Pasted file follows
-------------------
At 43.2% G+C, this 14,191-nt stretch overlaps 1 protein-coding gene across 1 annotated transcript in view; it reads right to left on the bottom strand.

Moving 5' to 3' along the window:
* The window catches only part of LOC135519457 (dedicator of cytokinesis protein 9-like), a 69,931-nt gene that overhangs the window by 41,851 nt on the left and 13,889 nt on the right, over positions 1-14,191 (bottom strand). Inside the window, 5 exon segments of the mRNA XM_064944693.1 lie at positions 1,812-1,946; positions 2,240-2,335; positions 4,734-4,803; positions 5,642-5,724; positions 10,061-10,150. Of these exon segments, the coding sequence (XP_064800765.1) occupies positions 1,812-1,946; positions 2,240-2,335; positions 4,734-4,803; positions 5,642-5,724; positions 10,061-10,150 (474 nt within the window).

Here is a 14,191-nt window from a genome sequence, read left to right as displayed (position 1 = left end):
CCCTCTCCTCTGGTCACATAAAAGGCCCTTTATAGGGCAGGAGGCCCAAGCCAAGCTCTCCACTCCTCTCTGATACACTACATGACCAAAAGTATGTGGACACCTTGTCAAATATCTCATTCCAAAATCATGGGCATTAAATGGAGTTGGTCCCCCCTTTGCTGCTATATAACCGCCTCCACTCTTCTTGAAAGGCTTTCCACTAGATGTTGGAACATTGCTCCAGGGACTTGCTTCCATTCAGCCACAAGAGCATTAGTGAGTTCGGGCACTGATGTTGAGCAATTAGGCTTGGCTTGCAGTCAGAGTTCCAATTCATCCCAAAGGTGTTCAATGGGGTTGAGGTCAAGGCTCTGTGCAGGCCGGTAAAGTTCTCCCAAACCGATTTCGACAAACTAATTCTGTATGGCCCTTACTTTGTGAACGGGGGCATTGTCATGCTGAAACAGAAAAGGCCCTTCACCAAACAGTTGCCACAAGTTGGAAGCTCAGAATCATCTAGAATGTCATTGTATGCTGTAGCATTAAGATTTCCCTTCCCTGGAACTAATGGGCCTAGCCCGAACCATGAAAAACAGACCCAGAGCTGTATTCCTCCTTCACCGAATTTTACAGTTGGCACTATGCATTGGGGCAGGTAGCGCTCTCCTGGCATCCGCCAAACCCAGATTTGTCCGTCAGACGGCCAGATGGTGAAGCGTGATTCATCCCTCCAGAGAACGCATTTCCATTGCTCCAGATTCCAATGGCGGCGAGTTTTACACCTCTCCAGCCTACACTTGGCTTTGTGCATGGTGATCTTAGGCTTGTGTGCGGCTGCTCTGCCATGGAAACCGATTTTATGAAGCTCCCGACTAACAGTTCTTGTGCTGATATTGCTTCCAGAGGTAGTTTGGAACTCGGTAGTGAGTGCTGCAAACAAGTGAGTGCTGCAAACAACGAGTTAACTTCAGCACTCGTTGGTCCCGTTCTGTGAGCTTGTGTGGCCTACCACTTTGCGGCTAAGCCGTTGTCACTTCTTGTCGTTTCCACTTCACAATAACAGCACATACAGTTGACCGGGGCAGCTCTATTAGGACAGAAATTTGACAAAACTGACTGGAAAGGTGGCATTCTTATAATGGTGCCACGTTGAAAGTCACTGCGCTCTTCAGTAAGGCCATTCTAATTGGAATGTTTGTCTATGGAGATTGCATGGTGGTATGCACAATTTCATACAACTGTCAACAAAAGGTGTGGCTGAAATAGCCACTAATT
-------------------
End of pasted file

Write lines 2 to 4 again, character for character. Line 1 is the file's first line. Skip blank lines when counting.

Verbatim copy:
Moving 5' to 3' along the window:
* The window catches only part of LOC135519457 (dedicator of cytokinesis protein 9-like), a 69,931-nt gene that overhangs the window by 41,851 nt on the left and 13,889 nt on the right, over positions 1-14,191 (bottom strand). Inside the window, 5 exon segments of the mRNA XM_064944693.1 lie at positions 1,812-1,946; positions 2,240-2,335; positions 4,734-4,803; positions 5,642-5,724; positions 10,061-10,150. Of these exon segments, the coding sequence (XP_064800765.1) occupies positions 1,812-1,946; positions 2,240-2,335; positions 4,734-4,803; positions 5,642-5,724; positions 10,061-10,150 (474 nt within the window).

Here is a 14,191-nt window from a genome sequence, read left to right as displayed (position 1 = left end):